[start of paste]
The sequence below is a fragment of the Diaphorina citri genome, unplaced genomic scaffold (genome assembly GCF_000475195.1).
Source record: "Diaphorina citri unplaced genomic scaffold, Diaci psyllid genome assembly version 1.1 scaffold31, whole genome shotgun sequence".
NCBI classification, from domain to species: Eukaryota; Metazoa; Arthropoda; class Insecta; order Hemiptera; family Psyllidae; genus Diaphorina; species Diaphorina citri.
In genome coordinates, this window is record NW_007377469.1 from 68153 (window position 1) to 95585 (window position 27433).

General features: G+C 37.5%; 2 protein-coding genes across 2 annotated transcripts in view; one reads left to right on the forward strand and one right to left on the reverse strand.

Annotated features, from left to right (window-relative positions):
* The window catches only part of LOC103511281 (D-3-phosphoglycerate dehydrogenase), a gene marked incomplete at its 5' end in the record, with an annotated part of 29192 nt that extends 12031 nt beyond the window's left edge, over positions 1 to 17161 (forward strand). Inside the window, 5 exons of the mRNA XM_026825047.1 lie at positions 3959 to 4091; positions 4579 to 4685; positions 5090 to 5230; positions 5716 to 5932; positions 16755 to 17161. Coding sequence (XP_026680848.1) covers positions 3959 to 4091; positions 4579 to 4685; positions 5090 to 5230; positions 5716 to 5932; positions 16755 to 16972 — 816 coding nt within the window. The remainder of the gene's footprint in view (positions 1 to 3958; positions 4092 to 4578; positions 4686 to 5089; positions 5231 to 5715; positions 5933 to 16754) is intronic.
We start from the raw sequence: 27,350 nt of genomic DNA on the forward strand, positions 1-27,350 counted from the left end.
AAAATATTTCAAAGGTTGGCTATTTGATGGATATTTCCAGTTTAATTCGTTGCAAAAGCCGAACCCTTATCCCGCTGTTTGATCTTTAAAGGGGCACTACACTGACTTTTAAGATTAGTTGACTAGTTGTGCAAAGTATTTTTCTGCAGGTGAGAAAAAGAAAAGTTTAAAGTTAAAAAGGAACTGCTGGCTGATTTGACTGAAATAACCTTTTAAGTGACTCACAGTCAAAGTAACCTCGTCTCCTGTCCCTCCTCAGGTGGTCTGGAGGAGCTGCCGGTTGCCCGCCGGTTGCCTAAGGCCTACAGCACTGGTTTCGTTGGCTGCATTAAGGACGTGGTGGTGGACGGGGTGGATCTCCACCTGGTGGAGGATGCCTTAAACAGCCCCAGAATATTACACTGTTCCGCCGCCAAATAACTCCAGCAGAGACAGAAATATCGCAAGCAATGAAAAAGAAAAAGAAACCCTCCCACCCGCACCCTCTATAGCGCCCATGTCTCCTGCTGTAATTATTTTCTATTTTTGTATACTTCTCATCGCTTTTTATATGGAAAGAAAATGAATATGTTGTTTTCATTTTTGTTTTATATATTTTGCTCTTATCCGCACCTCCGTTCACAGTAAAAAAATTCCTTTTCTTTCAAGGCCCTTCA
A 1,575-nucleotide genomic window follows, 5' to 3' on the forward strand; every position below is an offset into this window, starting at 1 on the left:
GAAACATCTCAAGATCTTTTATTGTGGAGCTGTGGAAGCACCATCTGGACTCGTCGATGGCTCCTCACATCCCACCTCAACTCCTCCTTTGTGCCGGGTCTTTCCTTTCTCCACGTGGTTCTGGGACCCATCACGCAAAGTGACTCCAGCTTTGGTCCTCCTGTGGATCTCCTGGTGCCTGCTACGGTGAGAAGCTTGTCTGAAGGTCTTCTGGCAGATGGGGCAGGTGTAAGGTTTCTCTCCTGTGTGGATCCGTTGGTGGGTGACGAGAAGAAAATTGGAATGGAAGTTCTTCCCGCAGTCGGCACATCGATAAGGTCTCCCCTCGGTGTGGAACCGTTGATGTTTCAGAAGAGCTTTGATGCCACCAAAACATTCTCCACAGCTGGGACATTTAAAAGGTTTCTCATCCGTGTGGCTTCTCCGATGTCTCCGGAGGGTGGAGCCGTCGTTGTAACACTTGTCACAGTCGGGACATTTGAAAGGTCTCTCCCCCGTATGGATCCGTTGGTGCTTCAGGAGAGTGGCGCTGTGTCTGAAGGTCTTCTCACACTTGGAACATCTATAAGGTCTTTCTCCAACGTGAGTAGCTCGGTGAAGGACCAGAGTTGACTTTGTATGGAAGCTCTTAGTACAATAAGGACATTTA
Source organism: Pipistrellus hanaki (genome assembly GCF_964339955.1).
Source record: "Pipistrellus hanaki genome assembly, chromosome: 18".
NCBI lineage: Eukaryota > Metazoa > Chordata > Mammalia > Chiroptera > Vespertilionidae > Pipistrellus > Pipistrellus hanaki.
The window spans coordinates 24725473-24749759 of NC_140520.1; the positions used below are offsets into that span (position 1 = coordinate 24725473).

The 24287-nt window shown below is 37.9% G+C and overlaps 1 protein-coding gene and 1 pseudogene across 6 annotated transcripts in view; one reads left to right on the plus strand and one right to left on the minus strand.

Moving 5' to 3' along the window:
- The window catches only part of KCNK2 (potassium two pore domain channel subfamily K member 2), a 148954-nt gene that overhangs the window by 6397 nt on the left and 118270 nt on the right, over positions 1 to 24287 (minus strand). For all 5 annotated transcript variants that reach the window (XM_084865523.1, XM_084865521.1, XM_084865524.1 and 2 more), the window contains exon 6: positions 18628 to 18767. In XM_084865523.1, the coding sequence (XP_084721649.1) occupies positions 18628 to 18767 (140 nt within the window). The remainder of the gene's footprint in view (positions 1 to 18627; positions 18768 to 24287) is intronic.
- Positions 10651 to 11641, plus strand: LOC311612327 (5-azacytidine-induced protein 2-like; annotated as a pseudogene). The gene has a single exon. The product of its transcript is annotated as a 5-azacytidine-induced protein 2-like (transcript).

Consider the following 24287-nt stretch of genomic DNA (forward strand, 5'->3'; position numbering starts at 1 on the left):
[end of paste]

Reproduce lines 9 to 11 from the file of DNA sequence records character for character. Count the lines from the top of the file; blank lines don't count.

AAAATATTTCAAAGGTTGGCTATTTGATGGATATTTCCAGTTTAATTCGTTGCAAAAGCCGAACCCTTATCCCGCTGTTTGATCTTTAAAGGGGCACTACACTGACTTTTAAGATTAGTTGACTAGTTGTGCAAAGTATTTTTCTGCAGGTGAGAAAAAGAAAAGTTTAAAGTTAAAAAGGAACTGCTGGCTGATTTGACTGAAATAACCTTTTAAGTGACTCACAGTCAAAGTAACCTCGTCTCCTGTCCCTCCTCAGGTGGTCTGGAGGAGCTGCCGGTTGCCCGCCGGTTGCCTAAGGCCTACAGCACTGGTTTCGTTGGCTGCATTAAGGACGTGGTGGTGGACGGGGTGGATCTCCACCTGGTGGAGGATGCCTTAAACAGCCCCAGAATATTACACTGTTCCGCCGCCAAATAACTCCAGCAGAGACAGAAATATCGCAAGCAATGAAAAAGAAAAAGAAACCCTCCCACCCGCACCCTCTATAGCGCCCATGTCTCCTGCTGTAATTATTTTCTATTTTTGTATACTTCTCATCGCTTTTTATATGGAAAGAAAATGAATATGTTGTTTTCATTTTTGTTTTATATATTTTGCTCTTATCCGCACCTCCGTTCACAGTAAAAAAATTCCTTTTCTTTCAAGGCCCTTCA
A 1,575-nucleotide genomic window follows, 5' to 3' on the forward strand; every position below is an offset into this window, starting at 1 on the left:
GAAACATCTCAAGATCTTTTATTGTGGAGCTGTGGAAGCACCATCTGGACTCGTCGATGGCTCCTCACATCCCACCTCAACTCCTCCTTTGTGCCGGGTCTTTCCTTTCTCCACGTGGTTCTGGGACCCATCACGCAAAGTGACTCCAGCTTTGGTCCTCCTGTGGATCTCCTGGTGCCTGCTACGGTGAGAAGCTTGTCTGAAGGTCTTCTGGCAGATGGGGCAGGTGTAAGGTTTCTCTCCTGTGTGGATCCGTTGGTGGGTGACGAGAAGAAAATTGGAATGGAAGTTCTTCCCGCAGTCGGCACATCGATAAGGTCTCCCCTCGGTGTGGAACCGTTGATGTTTCAGAAGAGCTTTGATGCCACCAAAACATTCTCCACAGCTGGGACATTTAAAAGGTTTCTCATCCGTGTGGCTTCTCCGATGTCTCCGGAGGGTGGAGCCGTCGTTGTAACACTTGTCACAGTCGGGACATTTGAAAGGTCTCTCCCCCGTATGGATCCGTTGGTGCTTCAGGAGAGTGGCGCTGTGTCTGAAGGTCTTCTCACACTTGGAACATCTATAAGGTCTTTCTCCAACGTGAGTAGCTCGGTGAAGGACCAGAGTTGACTTTGTATGGAAGCTCTTAGTACAATAAGGACATTTA